Calgary-based Pembina Pipeline Corp. and a subsidiary of Kuwait Petroleum Corp. (KPC) are evaluating the possibility of partnering on a world-scale combined propane dehydrogenation (PDH) and polypropylene upgrading facility in Alberta.

The joint feasibility study by Pembina and Petrochemical Industries Co. KSC (PIC) “represents an opportunity to develop crucial new market demand for propane” in the province, the partners said. Pembina owns and operates an integrated system of pipelines that transport natural gas and hydrocarbon liquids products produced in Western Canada and North Dakota. It also owns and operates gas gathering and processing facilities, and an oil and natural gas liquids infrastructure and logistics business.

“This project potentially builds on both Pembina’s position as the largest supplier to Alberta’s existing petrochemical industry, as well as being one of Canada’s leading energy infrastructure companies,” said Pembina CEO Mick Dilger.

Over the past decade, about 85% of Alberta’s propane production has been exported across North America, Pembina noted. Developing infrastructure in the province would “increase local propane demand benefiting Alberta’s oil and gas producers, as well as the province, by increasing regional economic activity and tax base.”

The Pembina-PIC project as tentatively designed could consume about 35,000 b/d of propane and produce up to 800,000 metric tons/year of polypropylene. The polypropylene would be transported in a pellet form to markets across North America and internationally. Polypropylene is used in, among other things, automobile plastics, medical supplies, home appliances and transparent containers.

“With access to the largest supply of propane in the Western Canadian Sedimentary Basin, Pembina is ideally suited to facilitate the development of this project,” management said.

Once its third fractionator is built, it would have more than 200,000 b/d of capacity and control about 60,000 b/d of propane supply in the Fort Saskatchewan area, as well as additional supply originating from Empress, AB.

Pembina and PIC plans to undertake a “detailed technical, financial and commercial study to confirm if the development of the project is economically feasible and aligns with each party’s respective investment criteria.”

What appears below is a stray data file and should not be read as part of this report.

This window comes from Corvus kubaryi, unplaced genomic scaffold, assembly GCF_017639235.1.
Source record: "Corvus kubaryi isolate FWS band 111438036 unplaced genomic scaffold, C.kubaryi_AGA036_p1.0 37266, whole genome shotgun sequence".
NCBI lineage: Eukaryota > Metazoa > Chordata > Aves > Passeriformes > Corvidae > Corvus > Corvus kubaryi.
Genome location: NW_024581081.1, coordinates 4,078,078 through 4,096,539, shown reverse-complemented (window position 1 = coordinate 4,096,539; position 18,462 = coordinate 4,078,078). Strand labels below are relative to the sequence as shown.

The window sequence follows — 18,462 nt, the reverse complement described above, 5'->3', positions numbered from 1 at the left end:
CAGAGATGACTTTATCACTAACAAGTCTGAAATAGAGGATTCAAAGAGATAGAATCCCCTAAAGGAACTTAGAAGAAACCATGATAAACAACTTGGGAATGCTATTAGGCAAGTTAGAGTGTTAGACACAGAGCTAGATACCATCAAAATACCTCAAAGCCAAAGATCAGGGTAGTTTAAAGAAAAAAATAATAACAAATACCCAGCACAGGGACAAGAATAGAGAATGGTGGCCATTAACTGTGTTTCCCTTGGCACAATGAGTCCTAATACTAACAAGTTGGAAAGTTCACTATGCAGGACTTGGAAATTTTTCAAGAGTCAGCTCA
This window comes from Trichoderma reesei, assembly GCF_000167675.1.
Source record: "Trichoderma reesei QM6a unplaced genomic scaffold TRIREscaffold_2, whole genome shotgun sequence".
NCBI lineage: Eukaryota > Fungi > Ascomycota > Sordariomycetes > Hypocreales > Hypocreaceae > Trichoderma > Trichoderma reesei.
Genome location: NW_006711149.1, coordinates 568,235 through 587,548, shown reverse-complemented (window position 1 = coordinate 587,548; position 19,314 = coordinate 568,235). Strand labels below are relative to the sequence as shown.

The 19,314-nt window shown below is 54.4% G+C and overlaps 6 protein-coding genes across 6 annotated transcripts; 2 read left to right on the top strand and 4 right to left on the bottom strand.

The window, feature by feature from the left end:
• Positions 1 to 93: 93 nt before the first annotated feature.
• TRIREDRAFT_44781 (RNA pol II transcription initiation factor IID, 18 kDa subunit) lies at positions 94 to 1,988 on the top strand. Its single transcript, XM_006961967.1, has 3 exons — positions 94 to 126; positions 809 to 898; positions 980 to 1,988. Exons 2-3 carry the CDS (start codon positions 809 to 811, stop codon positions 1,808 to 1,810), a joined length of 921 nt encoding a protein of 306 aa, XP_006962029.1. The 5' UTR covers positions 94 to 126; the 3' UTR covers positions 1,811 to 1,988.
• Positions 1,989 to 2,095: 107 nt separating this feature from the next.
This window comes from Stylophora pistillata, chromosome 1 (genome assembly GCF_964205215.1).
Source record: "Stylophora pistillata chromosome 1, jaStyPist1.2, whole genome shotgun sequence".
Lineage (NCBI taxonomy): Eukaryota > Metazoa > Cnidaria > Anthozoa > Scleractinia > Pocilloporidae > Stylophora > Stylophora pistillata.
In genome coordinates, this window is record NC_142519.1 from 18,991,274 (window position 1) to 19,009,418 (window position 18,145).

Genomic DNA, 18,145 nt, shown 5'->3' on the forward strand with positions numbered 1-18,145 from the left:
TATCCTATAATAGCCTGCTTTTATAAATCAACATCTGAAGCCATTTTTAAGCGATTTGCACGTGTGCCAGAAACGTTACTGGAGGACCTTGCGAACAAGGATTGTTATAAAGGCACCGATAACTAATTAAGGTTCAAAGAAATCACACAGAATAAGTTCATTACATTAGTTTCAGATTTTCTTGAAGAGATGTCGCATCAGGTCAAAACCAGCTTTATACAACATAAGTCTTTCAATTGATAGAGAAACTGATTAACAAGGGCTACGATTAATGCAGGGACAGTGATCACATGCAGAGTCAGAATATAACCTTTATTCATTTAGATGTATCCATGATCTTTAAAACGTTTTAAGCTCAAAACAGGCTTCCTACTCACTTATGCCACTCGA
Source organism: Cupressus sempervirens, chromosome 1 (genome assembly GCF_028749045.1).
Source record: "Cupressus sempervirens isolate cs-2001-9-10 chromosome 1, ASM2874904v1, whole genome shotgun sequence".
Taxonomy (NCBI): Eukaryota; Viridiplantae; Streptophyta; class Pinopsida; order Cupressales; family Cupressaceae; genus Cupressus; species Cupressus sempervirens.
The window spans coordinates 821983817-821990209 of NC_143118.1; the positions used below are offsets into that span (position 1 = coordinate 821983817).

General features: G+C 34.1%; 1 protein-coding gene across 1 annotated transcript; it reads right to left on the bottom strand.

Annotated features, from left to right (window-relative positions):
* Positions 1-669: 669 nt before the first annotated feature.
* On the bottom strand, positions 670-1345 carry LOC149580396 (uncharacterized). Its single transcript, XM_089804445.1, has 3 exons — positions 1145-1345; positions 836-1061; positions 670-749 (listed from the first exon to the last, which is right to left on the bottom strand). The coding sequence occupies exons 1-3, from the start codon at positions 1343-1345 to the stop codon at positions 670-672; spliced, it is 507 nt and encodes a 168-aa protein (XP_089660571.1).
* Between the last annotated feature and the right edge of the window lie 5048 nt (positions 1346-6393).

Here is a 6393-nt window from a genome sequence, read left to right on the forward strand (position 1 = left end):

The study is expected to take about six months, with a final investment decision by the middle of 2017. If approved, the project could be in service by 2020.

PIC CEO Mohammed Abdullatif Al-Farhoud said Alberta represented an “attractive market to develop large-scale petrochemical infrastructure, as it is supported by long-term feedstock security, a supportive local government and complements the existing asset base of a number of PIC’s and related companies operating in Alberta.

“Moreover, this opportunity further supports PIC’s continued efforts in expanding its business portfolio globally. PIC is always in search for exceptional investment and partnership opportunities, especially in the promising regions with advantageous feedstock and market.”

KPC’s PIC conglomerate entered Canada’s chief fossil fuel-producing province in 2004 by forming the MEGlobal petrochemical partnership with Dow Chemical Co. The arrangement secured part-ownership of Alberta assets for the state-owned enterprise. A larger investor-controlled international consortium, Equate Petrochemical Co., took over MEGlobal late last year.

KPC kept a separate foothold in the province’s upstream sector by paying US$1.5 billion in 2014 for a 30% stake in a 516-square-mile tract of the Duvernay formation held by a unit of Chevron Corp. (see Shale Daily, Oct. 6, 2014).

In February the provincial government posted a C$500 million ($350 million) reward for natural gas producers to expand petrochemical complexes. A unit of Tulsa-based Williams last month also started up a byproducts facility at its Redwater fractionation facility in Alberta (see Daily GPI, March 28; March 19, 2013).

Williams and Goradia Capital are working on a propylene, plastics and heat-and-power project near Edmonton. The government scheme grants petrochemical plants builders credits against provincial royalties that can be paid for commitments to supply gas and byproducts as raw materials by upstream producers.